Adjusting To Shared Custody After Divorce: Keep in Touch With the Kids

Adjusting to Shared Custody After DivorceAfter a divorce, adjusting to shared custody of your kids can be very difficult, to say the least. Maybe your children stay with their dad on weekends and major holidays or during their summer vacations.

These periods of separation can be some of the most difficult in your life, particularly when the wounds of divorce are still fresh.

Even when you know that you’ll see your kids again in a few days or weeks, the pain of not seeing them on a daily basis can cause you great heartache and even separation anxiety. Still, you can make it through. The key is to find positive and creative ways to communicate with your children while they are visiting your former spouse.

IDEAS FOR KEEPING IN TOUCH WITH YOUR CHILDREN
Call your kids on a regular basis. You can tell your children to call you whenever they feel like it, but that may take time because kids might worry about making the other parent feel betrayed or jealous. If your children are very young you should be the one to initiate calls. You can arrange to ring at regular times, so you both can look forward to catching up, and your ex can arrange for them to be available when you call.

When you call, remember these rules:

  • Keep it brief and positive. Do not tell your kids how sad you are, or how much you miss them. This will only make them feel bad and sorry for you… meaning they will feel guilty. Tell them how much you love them but do so with a smile on your face, even if it’s forced. Tell them some amusing anecdotes about their dog, a neighbor, etc.
  • Do not call at improper hours. Your children have a routine with their other parent. It’s their life with your ex-partner, and you have to respect this. So do not call when it´s bedtime or dinnertime, or when you know they are committed to some special activity.
  • Don’t use your children as messengers. If you have something to say to your ex-husband, do not say it through your kids. Adult business must not contaminate children’s world. Keeping in touch with your kids while they are away is all about them, and no one else. Also, do not interrogate them about what your ex-partner does.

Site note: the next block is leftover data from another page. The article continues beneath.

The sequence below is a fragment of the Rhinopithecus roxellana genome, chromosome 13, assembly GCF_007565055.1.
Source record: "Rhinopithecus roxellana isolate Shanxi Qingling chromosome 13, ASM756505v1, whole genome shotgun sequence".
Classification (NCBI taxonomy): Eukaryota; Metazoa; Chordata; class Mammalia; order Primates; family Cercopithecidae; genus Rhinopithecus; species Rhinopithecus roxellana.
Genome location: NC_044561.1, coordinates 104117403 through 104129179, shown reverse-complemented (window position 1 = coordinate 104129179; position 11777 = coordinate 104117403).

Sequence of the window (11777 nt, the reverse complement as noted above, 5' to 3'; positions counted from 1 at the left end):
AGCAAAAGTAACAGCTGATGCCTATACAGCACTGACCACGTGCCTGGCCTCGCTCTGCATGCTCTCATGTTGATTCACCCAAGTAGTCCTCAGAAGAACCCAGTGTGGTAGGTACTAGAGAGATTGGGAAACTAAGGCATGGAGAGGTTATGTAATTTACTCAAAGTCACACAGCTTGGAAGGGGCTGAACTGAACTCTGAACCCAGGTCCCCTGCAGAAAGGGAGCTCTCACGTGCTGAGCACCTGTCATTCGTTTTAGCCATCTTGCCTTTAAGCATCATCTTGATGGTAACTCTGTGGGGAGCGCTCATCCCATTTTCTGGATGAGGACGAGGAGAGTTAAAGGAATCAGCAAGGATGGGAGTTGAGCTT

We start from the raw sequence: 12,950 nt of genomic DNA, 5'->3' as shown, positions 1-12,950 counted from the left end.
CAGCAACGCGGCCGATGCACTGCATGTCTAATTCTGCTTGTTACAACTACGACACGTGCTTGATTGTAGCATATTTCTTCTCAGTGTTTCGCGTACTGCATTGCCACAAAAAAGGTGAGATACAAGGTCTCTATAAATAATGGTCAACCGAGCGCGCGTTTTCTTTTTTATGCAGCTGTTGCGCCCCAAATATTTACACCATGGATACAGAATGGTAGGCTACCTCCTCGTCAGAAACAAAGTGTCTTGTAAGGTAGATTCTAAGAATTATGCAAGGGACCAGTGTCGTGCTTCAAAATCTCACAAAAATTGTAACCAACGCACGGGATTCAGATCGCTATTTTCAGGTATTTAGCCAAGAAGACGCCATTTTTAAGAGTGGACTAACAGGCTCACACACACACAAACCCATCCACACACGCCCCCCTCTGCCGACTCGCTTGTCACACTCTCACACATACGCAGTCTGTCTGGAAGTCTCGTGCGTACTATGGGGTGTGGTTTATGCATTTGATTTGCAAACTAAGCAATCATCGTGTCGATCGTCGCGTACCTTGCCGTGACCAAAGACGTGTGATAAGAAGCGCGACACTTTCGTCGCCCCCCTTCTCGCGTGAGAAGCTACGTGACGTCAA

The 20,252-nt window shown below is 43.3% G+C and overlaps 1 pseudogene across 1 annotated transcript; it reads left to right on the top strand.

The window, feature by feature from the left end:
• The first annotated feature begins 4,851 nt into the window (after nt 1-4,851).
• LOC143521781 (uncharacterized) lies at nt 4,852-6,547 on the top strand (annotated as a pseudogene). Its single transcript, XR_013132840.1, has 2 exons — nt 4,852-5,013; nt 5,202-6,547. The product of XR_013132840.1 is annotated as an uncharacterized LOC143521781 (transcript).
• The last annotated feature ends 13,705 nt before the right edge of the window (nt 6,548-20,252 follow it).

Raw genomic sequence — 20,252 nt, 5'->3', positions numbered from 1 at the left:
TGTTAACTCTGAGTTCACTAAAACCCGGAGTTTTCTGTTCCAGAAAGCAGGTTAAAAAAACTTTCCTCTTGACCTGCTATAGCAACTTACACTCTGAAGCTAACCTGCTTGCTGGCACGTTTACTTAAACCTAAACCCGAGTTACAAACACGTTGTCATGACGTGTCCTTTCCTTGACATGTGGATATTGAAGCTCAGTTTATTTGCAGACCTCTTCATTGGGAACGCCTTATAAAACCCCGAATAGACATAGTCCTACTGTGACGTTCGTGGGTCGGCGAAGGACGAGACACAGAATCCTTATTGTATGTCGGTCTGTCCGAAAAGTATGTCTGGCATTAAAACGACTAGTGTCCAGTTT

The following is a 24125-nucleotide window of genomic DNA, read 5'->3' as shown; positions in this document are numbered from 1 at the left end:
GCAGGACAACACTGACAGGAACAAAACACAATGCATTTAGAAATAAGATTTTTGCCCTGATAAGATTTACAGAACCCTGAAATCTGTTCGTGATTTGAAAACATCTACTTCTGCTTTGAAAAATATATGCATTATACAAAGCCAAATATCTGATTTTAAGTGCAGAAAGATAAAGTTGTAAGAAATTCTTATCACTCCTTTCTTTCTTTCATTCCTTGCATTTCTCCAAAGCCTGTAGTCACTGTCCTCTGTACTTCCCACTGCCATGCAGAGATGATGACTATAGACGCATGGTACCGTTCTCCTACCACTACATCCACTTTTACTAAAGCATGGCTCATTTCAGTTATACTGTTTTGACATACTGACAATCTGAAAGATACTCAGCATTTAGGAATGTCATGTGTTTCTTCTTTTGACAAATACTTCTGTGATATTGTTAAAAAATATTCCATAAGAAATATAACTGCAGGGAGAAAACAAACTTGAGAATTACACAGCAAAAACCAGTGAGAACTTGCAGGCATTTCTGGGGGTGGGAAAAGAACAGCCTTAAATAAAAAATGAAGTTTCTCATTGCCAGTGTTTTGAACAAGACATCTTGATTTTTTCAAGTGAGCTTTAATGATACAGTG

Read Related: How to Co-Parent After Divorce

Send letters or cards. Writing is a wonderful way to tell your children you’re thinking about them. All kids love getting real mail. Write letters to your kids telling them all about your daily activities and plans for when you see them again. SMS messages are also a great way to keep in touch with older kids.

Skype or any other VOIP technology is a great—and cheap!—way to keep in touch. You can chat with your children about daily activities or just blow them a kiss over the webcam.

Email is a wonderful way to communicate with your kids if they are old enough to read and respond. They will love to receive and send emails; but be aware that anything you write will likely be read by your ex.

Be reassuring, positive and open. Children can be frightened by the strong emotions that go along with separation. There are positive ways parents can cope with separation from their children so that their own anxiety does not overwhelm the kids. These positive ways to be in touch with your children will make you all stronger people.

BE GENEROUS
Do not have expectations; just tell your children you are there for them. Remember that you are communicating with your children in order to let them know you love them. Do not expect anything in return. Children often sound distant when they are with the other parent. They can feel shy about being affectionate with you in front of your ex, as they may believe they are betraying one parent by telling the other they love him/her. Don’t be offended if they don’t engage with you much at a given moment. Also, explain to them when they are with you that it’s okay to love both parents.

Remember, if your kids are immersed in activities with their other parent, that’s a good thing—it means they’re having too much fun to miss you. Let them be happy and carefree with Dad; they’ll still have plenty of love for you when they come back. And yours for them will never run out.